Employees who feel uncomfortable are reluctant to express their honest opinions. You must foster a trusting, collaborative working environment where open dialogue is encouraged for a better sharing of perspectives. Harnessing a culture of openness provides employees with the safety to offer the critical feedback they need.

We recommend conducting weekly 1-1s with all your team members to create a consistent and reliable safe space where employees can express their true feelings. Don’t simply ask how your employees are; prepare for the meeting, ask intentional questions, take notes, and refer back to past conversations week-on-week. Show you care: don’t assume it’s obvious.

A recent study found that organisations with a higher focus on employees’ psychological safety see a 76% increase in engagement and a 29% increase in employees’ overall life satisfaction. So, not only will nurturing a safe environment help tackle unconscious bias, but it will also ultimately promote a happier workplace and enhance team performance.

Step 4: Use data

Tools are available for assessing where your unconscious biases lie and tracking employees’ moods and engagement levels. Using the data gathered, you are better prepared to understand how unconscious bias may present itself and how to address the situation.

The Harvard Implicit Association Test (IAT) is a valuable tool for gauging levels of bias. The IAT aims to measure implicit or unconscious bias based on a wide range of factors, from race to gender, religion, and more.

Data covers your blind spots, encouraging objective decision-making over intuition-based reasoning. Opening a dialogue around unconscious bias helps tackle stigma head-on, and using reliably sourced data furthers this conversation, promoting a foundation for growth and learning.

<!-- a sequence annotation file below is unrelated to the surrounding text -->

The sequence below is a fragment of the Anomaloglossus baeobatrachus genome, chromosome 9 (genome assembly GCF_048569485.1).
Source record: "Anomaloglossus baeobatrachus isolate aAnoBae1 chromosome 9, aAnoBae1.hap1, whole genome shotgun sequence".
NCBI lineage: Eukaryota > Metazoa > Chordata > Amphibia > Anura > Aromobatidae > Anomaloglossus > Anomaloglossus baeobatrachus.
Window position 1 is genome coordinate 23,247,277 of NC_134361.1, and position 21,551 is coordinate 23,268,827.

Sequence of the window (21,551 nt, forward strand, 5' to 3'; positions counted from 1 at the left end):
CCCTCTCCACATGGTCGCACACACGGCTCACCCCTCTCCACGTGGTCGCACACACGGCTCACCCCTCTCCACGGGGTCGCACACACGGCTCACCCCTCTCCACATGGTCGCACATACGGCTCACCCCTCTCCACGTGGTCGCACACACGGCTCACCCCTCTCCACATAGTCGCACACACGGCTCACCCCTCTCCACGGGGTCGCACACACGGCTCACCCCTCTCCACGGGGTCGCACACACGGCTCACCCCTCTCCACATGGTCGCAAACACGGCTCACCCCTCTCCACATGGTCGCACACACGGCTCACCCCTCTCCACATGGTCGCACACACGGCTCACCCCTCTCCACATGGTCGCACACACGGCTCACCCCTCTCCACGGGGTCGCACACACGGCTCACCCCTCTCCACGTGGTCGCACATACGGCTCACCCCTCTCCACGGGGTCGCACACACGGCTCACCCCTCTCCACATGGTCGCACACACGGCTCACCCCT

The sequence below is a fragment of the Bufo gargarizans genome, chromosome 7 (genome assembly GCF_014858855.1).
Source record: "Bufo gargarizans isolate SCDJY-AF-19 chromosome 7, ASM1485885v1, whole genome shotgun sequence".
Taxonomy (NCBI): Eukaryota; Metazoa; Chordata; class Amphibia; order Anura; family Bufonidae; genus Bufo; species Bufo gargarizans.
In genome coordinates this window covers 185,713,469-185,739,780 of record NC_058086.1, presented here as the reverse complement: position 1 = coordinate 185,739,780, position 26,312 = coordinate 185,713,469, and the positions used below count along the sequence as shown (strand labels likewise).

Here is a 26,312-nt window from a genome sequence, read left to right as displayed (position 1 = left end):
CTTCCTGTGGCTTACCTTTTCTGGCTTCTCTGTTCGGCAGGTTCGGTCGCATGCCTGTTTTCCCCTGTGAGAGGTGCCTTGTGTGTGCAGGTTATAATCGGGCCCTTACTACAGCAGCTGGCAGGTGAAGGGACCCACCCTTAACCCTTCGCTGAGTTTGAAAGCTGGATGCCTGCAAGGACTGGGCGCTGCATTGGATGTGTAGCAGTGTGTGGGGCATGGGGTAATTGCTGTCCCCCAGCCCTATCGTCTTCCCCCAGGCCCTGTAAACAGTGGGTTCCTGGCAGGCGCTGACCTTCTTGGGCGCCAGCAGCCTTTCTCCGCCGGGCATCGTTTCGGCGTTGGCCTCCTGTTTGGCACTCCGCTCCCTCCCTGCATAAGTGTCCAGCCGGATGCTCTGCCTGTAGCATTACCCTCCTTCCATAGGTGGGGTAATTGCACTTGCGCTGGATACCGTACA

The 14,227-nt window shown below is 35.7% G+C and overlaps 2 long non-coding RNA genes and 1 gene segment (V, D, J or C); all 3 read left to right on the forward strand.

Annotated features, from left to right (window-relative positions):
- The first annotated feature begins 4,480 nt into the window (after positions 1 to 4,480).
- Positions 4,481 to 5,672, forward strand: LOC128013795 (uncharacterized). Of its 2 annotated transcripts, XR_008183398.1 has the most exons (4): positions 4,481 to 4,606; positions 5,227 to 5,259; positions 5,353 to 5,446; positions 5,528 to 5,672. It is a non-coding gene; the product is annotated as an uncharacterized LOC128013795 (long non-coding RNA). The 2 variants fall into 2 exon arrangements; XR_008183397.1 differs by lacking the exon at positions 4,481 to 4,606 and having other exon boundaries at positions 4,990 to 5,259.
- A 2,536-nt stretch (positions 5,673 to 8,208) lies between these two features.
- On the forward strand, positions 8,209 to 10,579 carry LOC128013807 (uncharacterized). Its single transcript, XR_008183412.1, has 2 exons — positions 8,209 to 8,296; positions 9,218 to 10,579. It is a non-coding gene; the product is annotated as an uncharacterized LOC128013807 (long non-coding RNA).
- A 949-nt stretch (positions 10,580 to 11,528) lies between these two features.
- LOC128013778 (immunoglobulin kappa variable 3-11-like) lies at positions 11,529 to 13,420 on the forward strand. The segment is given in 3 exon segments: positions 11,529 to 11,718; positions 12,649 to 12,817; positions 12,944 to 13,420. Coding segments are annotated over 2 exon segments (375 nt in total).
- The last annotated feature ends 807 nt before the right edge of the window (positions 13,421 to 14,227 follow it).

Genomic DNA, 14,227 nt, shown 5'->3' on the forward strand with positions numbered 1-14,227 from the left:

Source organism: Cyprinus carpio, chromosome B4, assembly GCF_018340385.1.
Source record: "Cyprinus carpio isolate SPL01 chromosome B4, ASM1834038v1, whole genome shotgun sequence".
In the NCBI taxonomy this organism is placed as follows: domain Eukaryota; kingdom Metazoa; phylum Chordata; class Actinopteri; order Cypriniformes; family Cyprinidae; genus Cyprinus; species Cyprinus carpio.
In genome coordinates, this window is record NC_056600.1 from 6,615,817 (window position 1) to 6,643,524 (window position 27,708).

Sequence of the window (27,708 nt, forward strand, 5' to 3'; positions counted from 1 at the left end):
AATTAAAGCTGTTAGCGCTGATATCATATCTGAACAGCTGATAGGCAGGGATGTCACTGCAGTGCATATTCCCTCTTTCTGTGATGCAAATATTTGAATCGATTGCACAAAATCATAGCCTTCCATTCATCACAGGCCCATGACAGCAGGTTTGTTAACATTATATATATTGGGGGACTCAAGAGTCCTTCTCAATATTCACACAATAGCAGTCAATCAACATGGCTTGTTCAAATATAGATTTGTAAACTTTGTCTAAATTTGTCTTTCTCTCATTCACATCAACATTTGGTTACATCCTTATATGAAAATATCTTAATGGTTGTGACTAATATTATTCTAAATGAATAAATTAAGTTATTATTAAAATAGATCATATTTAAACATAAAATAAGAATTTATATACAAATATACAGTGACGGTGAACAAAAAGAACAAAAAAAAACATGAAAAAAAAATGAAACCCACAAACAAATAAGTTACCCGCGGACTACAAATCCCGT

Step 5: Remain alert

No one is exempt from having bias, and having bias doesn’t make you a terrible manager or a bad person. However, it is crucial to recognise any potential biases and remain alert to any areas where those biases impact how you manage.

Although there is no way to prevent unconscious bias completely, promoting awareness and actively attempting to reduce such occurrences encourages a more adaptive and inclusive management style.

Does unconscious bias training work?

Unconscious bias training within the workplace can be effective, but only if it is ongoing. Long-term behaviours, perceptions, and stereotypes cannot be changed in a day, especially if cultivated over a lifetime.

The most successful unconscious bias training does more than raise awareness; proper training teaches the team how to manage biases and change their behaviours accordingly, all while tracking progress.

To ensure effective training, you must implement measures to assess incremental changes. Creating a starting point lets you track where training has been successful and which areas require further improvement. Progress is critical in managing unconscious bias – if you don’t check in on progression, there is no accountability for enacting change.

Reducing the risk of unconscious bias seeping into your workplace is a long-term commitment and requires structural changes and policy revisions. With the correct tools and strategies in place, alongside solid motivation and support, managers can create an inclusive working environment where everyone feels a sense of belonging.

By Sathya Smith, CEO and Founder of Piper.